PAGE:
Visionary start-ups and FAMGA (Facebook, Apple, Microsoft, Google and Amazon) are rolling out emerging technologies at an exponential rate. So, what’s a brand to do? That was on the tip of everyone’s tongues at SXSW this year. The good news is that amidst all the tech talk, human connection still lies at the heart of a brand’s enduring success. Here are four things I’m still thinking about that will surely shape the future of brands in 2018:
It’s time to consider if “artificial” is the best “A” descriptor for the intentions and applications of AI. When you look deeper, it’s actually rooted in living, breathing humans. During a session in the Intelligent Future track, Steven Wolfe Pereira of Quantcast suggested that brands will grow by embracing AI as augmented intelligence, that it “will drive an insights revolution where machine learning inspires human learning by helping us mine and understand consumer data.” Robots are learning their behaviors from humans after all (hence the rich bias debate throughout the event). And as attendees learned from Ray Kurzweil’s (Director of Engineering at Google) scientific history lesson disguised as a keynote: “AI helps us go beyond our human capabilities. It’s an amplification of human ideas, behaviors and policies. We’re actually attempting to expand the neocortex through the cloud.” As it turns out, AI will actually get us closer to understanding and elevating humanity.
It comes as no surprise that there were immersive exhibits scattered all over Austin, including SXSW’s own Virtual Cinema, which featured AR/VR/MR/AI (I’m sure I’m forgetting some acronyms) as the centerpiece of the experience. In the Brands & Marketing track, Rori Duboff, Managing Director of Content Innovation at Accenture Interactive, summed up the benefits of these technologies best: “Extended reality is closing the gap of distance between humans and technology…It’s ending the distance to info by enriching it; to people by transforming connections; to experiences by redefining them.” Waymo, previously known as Google’s self-driving car project, is embodying that sentiment through its go-to-market strategy. CEO John Krafcik shared that the company’s first priority won’t be promoting individual ownership of self-driving cars; rather, it will be to rollout a ride-share program (currently piloted in Phoenix) that makes the technology more accessible—and facilitates greater connection amongst users.
Forget super-saturated: categories are beyond max capacity, intensifying the need for brands to differentiate and resonate with greater impact. Intuit’s EVP Chief Marketing & Sales Officer, Lucas Watson, cautioned in the Brands & Marketing track that “conversational UI has exposed that we don’t know our brands as well as we need to. Brand character as we’ve thought about it before isn’t deep enough. We need to create truly human personalities.” As we heard from CMO Tom Klein, MailChimp is one step ahead of most brands with its incredibly fitting “better, weirder, human” tone of voice, perfectly exemplified in the brand’s latest “Did You Mean MailChimp?” campaign through its partnership with Droga5. But it makes you wonder: will “human” become the new “authentic”? Brands will be expected to live up to their brand character—an ultra-humanized one at that.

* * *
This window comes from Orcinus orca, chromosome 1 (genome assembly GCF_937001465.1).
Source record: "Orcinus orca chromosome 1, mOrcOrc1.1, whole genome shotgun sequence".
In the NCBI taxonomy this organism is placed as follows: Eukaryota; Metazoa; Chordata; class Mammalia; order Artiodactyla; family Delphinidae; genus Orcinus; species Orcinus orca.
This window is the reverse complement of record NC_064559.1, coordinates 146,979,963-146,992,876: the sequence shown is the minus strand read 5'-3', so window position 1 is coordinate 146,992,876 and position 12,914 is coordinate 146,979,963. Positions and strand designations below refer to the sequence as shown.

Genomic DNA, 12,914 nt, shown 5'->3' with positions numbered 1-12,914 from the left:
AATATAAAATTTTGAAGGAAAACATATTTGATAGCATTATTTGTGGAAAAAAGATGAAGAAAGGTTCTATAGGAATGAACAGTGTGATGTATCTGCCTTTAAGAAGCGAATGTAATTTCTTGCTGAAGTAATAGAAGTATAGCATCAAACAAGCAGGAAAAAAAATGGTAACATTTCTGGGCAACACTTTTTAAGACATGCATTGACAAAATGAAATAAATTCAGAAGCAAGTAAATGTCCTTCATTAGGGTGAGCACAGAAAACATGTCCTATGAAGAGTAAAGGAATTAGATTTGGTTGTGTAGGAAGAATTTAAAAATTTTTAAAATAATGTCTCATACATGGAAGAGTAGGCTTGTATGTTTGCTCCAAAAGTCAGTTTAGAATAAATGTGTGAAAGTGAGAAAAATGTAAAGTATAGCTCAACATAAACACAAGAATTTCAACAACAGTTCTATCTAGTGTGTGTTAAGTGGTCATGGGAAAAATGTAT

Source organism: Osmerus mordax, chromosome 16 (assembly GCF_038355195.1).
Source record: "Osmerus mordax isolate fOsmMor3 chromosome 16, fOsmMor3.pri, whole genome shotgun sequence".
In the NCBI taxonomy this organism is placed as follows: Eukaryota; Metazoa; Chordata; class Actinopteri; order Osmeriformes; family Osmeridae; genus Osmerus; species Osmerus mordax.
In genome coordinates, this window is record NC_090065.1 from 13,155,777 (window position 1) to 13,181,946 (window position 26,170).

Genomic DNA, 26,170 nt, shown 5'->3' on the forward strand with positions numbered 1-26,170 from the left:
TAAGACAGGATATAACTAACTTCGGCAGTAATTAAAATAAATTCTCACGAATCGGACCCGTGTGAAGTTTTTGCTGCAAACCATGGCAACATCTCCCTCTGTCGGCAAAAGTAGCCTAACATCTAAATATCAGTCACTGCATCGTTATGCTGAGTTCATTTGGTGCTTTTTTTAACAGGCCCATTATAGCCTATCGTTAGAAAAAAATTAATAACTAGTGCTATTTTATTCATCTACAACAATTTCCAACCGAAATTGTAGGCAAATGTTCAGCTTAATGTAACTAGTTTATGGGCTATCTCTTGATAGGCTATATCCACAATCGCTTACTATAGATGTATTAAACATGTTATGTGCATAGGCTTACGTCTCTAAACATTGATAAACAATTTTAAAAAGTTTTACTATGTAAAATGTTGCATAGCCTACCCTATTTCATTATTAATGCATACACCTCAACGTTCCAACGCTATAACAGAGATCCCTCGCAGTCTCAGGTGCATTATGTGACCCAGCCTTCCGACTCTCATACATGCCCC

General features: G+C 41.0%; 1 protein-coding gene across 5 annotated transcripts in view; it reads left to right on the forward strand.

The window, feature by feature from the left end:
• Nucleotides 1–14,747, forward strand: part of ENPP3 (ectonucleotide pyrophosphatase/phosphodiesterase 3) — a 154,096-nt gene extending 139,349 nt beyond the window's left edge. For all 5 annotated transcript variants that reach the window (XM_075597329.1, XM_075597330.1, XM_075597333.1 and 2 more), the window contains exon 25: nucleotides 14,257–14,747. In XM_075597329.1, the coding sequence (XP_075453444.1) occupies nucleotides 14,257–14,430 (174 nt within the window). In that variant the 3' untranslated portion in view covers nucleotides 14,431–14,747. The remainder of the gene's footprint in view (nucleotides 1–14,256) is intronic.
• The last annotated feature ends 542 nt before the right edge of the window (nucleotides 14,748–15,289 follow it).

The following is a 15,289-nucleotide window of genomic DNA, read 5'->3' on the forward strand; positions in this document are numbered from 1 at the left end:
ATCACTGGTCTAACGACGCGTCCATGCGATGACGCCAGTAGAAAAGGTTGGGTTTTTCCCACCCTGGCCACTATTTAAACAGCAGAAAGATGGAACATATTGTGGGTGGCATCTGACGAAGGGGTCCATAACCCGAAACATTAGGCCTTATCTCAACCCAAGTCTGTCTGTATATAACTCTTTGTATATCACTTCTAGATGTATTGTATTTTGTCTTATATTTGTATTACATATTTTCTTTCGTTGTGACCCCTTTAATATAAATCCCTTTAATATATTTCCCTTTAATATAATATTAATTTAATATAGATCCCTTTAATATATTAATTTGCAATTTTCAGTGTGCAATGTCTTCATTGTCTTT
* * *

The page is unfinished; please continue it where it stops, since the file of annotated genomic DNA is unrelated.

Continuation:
SXSW itself is a testament of the advantages of human-to-human connection, and the exploration is especially rich in the festival’s Design track. Bruce Mau, Chief Design Officer of Freeman (the agency behind the festival), shared that the firm is dedicated to “inventing the medium of live” and defining the “future of experience orchestration.” So, what’s “live”? Anything from physical touch to cultural discourse and collaboration, he says.
It may be a lofty aspiration for brands to uphold, but it insinuates that good, old-fashioned interactions aren’t dead. In fact, relationship expert Esther Perel, selected as Speaker of the Event and who also happens to be one of my personal self-help favorites, talked about how digital and societal norms have caused us to privatize everything, spurring loneliness as the number-one epidemic in the US. She reminded the crowd that we are “profoundly interdependent people,” and encouraged us to talk about things in order to normalize them again.
It’s a notion central to her keynote, The Future of Love, Lust & Listening, but it’s also a through-line across the many events I attended at SXSW. No emergent technology or army of robots can undo our innate human desire for connection and acceptance—an idea that should live at the core of any good brand.
Curious what these takeaways from SXSW mean for your brand? Reach out to me to start a deeper discussion at email@example.com.
Tori Tasch is a strategy director at LPK by day and an autism advocate by night. With previous experience in project management and advertising (plus a huge amount of creative envy), she believes in solving problems through a combination of smart insights, tiny details and big-picture ideas. Follow her on Twitter at @toritasch.